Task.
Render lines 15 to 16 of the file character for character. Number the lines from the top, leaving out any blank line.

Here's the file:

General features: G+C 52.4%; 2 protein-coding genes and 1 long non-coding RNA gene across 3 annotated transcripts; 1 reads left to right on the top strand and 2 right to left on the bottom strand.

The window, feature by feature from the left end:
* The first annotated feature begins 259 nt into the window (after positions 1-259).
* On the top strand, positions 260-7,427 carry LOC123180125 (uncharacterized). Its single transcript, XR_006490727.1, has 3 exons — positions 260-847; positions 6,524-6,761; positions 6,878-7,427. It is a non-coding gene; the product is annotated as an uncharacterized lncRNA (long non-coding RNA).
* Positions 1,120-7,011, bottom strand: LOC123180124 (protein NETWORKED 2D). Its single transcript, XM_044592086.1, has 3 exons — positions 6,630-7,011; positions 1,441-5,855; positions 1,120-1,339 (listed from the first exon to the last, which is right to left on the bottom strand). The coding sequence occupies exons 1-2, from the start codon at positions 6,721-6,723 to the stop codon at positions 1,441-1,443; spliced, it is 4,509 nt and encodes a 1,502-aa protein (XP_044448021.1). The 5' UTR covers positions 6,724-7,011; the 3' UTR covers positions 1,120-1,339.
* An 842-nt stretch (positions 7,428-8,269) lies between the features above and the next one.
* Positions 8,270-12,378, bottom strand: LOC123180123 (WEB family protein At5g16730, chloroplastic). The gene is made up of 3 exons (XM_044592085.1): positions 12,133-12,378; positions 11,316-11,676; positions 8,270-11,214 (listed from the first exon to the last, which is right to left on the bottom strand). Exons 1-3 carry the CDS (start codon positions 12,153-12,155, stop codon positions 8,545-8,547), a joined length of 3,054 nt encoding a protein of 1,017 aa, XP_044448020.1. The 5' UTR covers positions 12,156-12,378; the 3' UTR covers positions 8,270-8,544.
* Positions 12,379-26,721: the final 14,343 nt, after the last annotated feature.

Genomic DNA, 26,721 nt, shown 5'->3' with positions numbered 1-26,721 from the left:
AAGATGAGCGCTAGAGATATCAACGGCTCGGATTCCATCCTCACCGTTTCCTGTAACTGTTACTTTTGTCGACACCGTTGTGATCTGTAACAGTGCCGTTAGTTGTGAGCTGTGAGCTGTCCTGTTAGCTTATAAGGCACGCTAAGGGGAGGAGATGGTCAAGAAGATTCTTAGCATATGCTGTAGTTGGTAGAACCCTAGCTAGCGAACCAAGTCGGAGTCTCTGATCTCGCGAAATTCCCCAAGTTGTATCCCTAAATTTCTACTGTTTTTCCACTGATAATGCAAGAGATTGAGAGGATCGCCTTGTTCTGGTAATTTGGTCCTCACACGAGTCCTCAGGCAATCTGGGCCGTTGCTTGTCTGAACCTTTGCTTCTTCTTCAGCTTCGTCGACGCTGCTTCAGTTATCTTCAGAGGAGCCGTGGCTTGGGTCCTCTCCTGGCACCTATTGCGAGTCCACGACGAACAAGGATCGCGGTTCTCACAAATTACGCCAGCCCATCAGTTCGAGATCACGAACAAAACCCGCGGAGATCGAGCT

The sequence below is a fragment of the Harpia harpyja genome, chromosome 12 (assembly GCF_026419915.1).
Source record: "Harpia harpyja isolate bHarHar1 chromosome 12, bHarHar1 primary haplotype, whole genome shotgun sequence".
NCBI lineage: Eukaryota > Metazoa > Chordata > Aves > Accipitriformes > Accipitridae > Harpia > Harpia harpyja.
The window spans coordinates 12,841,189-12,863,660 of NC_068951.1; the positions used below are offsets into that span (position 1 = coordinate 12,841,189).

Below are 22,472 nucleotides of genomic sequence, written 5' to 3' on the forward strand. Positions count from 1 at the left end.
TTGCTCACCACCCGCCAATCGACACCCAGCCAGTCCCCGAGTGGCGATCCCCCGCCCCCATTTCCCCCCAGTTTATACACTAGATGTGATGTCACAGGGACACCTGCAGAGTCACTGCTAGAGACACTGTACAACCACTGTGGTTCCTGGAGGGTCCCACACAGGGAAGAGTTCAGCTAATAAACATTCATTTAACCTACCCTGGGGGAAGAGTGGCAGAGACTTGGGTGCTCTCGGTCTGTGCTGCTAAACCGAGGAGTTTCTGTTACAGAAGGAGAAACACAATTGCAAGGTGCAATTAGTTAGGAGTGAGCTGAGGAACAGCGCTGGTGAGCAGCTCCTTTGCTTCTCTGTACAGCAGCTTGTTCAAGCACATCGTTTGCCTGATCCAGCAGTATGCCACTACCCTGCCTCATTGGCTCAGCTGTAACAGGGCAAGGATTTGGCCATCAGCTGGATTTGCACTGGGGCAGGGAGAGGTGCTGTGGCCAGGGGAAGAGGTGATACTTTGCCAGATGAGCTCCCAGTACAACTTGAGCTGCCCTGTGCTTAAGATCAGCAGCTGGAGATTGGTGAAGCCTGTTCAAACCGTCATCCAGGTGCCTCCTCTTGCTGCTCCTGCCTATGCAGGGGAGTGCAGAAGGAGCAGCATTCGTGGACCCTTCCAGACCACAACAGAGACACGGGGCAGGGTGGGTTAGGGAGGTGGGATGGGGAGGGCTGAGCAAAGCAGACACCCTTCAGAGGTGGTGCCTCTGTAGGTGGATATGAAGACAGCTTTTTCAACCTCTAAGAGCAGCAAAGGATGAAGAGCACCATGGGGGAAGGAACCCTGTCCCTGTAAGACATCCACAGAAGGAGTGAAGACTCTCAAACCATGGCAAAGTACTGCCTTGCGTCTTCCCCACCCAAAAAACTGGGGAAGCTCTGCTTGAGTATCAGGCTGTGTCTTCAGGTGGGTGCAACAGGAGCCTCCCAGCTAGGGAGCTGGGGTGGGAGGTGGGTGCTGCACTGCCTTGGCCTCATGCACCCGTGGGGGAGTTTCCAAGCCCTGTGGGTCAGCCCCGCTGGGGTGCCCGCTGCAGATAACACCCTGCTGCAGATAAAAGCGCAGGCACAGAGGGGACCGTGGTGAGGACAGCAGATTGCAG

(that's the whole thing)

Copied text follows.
Below are 22,472 nucleotides of genomic sequence, written 5' to 3' on the forward strand. Positions count from 1 at the left end.
TTGCTCACCACCCGCCAATCGACACCCAGCCAGTCCCCGAGTGGCGATCCCCCGCCCCCATTTCCCCCCAGTTTATACACTAGATGTGATGTCACAGGGACACCTGCAGAGTCACTGCTAGAGACACTGTACAACCACTGTGGTTCCTGGAGGGTCCCACACAGGGAAGAGTTCAGCTAATAAACATTCATTTAACCTACCCTGGGGGAAGAGTGGCAGAGACTTGGGTGCTCTCGGTCTGTGCTGCTAAACCGAGGAGTTTCTGTTACAGAAGGAGAAACACAATTGCAAGGTGCAATTAGTTAGGAGTGAGCTGAGGAACAGCGCTGGTGAGCAGCTCCTTTGCTTCTCTGTACAGCAGCTTGTTCAAGCACATCGTTTGCCTGATCCAGCAGTATGCCACTACCCTGCCTCATTGGCTCAGCTGTAACAGGGCAAGGATTTGGCCATCAGCTGGATTTGCACTGGGGCAGGGAGAGGTGCTGTGGCCAGGGGAAGAGGTGATACTTTGCCAGATGAGCTCCCAGTACAACTTGAGCTGCCCTGTGCTTAAGATCAGCAGCTGGAGATTGGTGAAGCCTGTTCAAACCGTCATCCAGGTGCCTCCTCTTGCTGCTCCTGCCTATGCAGGGGAGTGCAGAAGGAGCAGCATTCGTGGACCCTTCCAGACCACAACAGAGACACGGGGCAGGGTGGGTTAGGGAGGTGGGATGGGGAGGGCTGAGCAAAGCAGACACCCTTCAGAGGTGGTGCCTCTGTAGGTGGATATGAAGACAGCTTTTTCAACCTCTAAGAGCAGCAAAGGATGAAGAGCACCATGGGGGAAGGAACCCTGTCCCTGTAAGACATCCACAGAAGGAGTGAAGACTCTCAAACCATGGCAAAGTACTGCCTTGCGTCTTCCCCACCCAAAAAACTGGGGAAGCTCTGCTTGAGTATCAGGCTGTGTCTTCAGGTGGGTGCAACAGGAGCCTCCCAGCTAGGGAGCTGGGGTGGGAGGTGGGTGCTGCACTGCCTTGGCCTCATGCACCCGTGGGGGAGTTTCCAAGCCCTGTGGGTCAGCCCCGCTGGGGTGCCCGCTGCAGATAACACCCTGCTGCAGATAAAAGCGCAGGCACAGAGGGGACCGTGGTGAGGACAGCAGATTGCAG